Just when it seemed that travel couldn't get more uncomfortable than flying coach, scientists have discovered that worms hitch rides inside slugs.
Arion slugs accidentally swallow the worms—including the popular research species Caenorhabditis elegans—while eating decomposing plants. Instead of being digested, however, the tiny worms somehow hunker down in slug intestines until they are pooped out, often far away from where they were first eaten. (Also see "Weasel Rides Woodpecker in Viral Photo—But Is It Real?")
This strategy transports the tiny worms much farther than they would get on their own, giving them access to more food sources, according to a study published July 12 in the journal BMC Ecology.
"These results are a huge surprise for us, because we never expected it to survive inside another organism," says study leader Hinrich Schulenburg, a zoologist at the University of Kiel in Germany.
In the 1960s, scientists discovered C. elegans is perfect for laboratory research. It's tiny—just a millimeter long—and has a short life span, making it ideal to breed in captivity. Since then, researchers have decoded the worm's genome and overall know more details about its biology than nearly any other organism on Earth.
What was missing was any idea of what the worm—which lives in temperate areas around the world—did outside the lab, says Christian Braedle, a biologist at the University of Nice Sophia Antipolis in France.
"It was embarrassing how little people knew about the ecology of C. elegans," says Braedle, who was not involved in the new study.
That inspired Braedle and other scientists, including Schulenburg, to study them in Europe in their natural habitat.
The results were eye-opening: Instead of living in the soil as previously thought, the worms live on the surface, eating bacteria, fungi, and yeast on decomposing plants, Braedle discovered.
Decomposing leaves are a good home and food source, but eventually the grub runs out—and the worm has to search elsewhere.
Watch a video of parasitic worm hijacking a snail brain.
When you're as small as C. elegans, it's tough to travel far—which is why Braedle and Schulenberg were surprised to find the worms living in temperate zones throughout the world. (Also see "What's the Giant, Slimy Worm That Horrified the Internet?")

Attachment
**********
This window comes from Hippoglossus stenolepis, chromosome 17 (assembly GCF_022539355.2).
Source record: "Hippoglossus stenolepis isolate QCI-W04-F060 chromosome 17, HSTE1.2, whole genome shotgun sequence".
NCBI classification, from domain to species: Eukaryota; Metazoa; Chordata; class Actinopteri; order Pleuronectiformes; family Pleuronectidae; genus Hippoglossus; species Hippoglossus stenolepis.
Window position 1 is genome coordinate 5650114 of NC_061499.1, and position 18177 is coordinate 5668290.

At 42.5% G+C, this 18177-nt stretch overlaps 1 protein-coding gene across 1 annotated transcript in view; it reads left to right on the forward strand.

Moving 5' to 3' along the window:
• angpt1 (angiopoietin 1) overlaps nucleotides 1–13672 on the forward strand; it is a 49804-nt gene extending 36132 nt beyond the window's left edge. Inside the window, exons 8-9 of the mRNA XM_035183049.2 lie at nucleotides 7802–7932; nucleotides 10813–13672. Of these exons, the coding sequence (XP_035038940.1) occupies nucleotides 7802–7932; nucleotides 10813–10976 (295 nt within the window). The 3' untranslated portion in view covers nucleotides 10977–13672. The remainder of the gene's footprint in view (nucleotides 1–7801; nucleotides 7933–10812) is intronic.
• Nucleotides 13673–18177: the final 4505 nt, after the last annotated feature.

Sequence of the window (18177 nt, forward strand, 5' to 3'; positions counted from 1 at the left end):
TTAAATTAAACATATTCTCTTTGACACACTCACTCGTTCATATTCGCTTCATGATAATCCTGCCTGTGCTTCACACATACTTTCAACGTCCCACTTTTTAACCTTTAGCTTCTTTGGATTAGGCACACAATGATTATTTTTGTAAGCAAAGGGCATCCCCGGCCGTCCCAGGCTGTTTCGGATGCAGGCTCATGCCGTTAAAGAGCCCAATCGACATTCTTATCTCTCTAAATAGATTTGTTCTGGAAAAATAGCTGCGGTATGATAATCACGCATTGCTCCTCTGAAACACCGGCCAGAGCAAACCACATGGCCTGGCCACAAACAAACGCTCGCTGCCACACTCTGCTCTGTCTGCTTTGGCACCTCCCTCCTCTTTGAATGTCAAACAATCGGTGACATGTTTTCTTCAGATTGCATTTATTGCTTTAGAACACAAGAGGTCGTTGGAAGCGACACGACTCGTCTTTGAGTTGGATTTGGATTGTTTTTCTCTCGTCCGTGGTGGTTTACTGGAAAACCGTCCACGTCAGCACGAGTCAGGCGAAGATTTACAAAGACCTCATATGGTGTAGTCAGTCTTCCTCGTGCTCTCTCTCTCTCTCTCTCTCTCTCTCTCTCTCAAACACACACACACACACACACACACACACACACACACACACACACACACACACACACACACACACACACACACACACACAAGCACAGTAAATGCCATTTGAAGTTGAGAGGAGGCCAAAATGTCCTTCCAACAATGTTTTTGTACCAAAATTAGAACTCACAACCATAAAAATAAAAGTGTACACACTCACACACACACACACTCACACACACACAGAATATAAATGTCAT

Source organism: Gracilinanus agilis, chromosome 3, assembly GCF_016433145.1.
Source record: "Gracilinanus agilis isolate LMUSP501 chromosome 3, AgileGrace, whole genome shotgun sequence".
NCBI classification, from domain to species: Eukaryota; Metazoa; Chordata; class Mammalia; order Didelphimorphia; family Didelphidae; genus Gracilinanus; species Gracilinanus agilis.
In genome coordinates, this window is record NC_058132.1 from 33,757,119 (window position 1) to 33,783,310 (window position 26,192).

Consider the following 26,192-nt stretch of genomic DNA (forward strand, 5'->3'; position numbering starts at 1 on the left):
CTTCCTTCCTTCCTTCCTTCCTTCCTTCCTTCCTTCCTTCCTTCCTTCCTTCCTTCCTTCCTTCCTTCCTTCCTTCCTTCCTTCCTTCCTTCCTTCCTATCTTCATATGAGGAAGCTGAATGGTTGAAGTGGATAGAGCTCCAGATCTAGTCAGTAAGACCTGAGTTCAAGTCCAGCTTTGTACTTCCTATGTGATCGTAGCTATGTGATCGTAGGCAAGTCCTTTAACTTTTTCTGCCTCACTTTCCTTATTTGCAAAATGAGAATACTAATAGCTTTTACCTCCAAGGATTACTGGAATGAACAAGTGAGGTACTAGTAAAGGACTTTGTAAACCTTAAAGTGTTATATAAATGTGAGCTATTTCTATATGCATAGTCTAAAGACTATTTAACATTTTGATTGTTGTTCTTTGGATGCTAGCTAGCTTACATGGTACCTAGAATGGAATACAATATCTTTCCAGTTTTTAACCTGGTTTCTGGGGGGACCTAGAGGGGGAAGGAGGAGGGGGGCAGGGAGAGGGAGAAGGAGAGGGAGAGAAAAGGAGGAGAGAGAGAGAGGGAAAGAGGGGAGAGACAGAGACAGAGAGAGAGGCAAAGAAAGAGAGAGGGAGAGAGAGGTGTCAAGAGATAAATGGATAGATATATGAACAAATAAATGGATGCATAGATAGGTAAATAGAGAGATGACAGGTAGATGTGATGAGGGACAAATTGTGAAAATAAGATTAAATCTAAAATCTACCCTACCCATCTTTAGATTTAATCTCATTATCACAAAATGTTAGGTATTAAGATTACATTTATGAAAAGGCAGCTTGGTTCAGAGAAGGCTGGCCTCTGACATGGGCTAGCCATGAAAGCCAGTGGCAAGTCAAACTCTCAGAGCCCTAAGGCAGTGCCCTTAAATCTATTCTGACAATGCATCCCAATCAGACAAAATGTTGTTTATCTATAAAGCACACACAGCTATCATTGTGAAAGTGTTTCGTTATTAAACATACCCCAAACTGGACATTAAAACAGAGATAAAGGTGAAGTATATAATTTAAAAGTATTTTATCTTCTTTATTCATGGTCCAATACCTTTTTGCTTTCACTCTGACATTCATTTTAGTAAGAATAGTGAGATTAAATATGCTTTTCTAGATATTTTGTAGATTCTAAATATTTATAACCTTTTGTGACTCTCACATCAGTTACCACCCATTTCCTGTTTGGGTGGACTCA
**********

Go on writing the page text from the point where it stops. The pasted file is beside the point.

To figure out how the worms were getting around, Schulenberg and colleagues began searching gardens and compost heaps for creatures that might be offering them a ride.
The team collected over 600 slugs, centipedes, and other invertebrates, along with 400 worms of various species. They found many instances of Caehorhabditis worms and Arion slugs living together.
But the worms weren't hitchhiking on the slugs: When the researchers dissected the wild slugs, they discovered the worms living inside. The worms did not appear to harm the slugs in any way. (Also read "Mindsuckers" in National Geographic magazine.)
Braedle praised the work and said it was the first time scientists had actually measured the interactions of Caenorhabditis with other invertebrates, an important step to understanding the worm's ecology.
To show his discovery wasn't a freak occurrence, Schulenberg paired 79 slugs with more than 15,000 fluorescent-tagged worms in the lab. (See "New Hot-Pink Slug Found in Australia.")
After the slugs ingested the worms, the researchers then dissected the slugs and analyzed their feces. The researchers found healthy worms in both the intestines and in the slug poop.
"Somehow they possess the means to protect themselves from being digested," Schulenburg said.
You could call it worming their way out of a bad situation.
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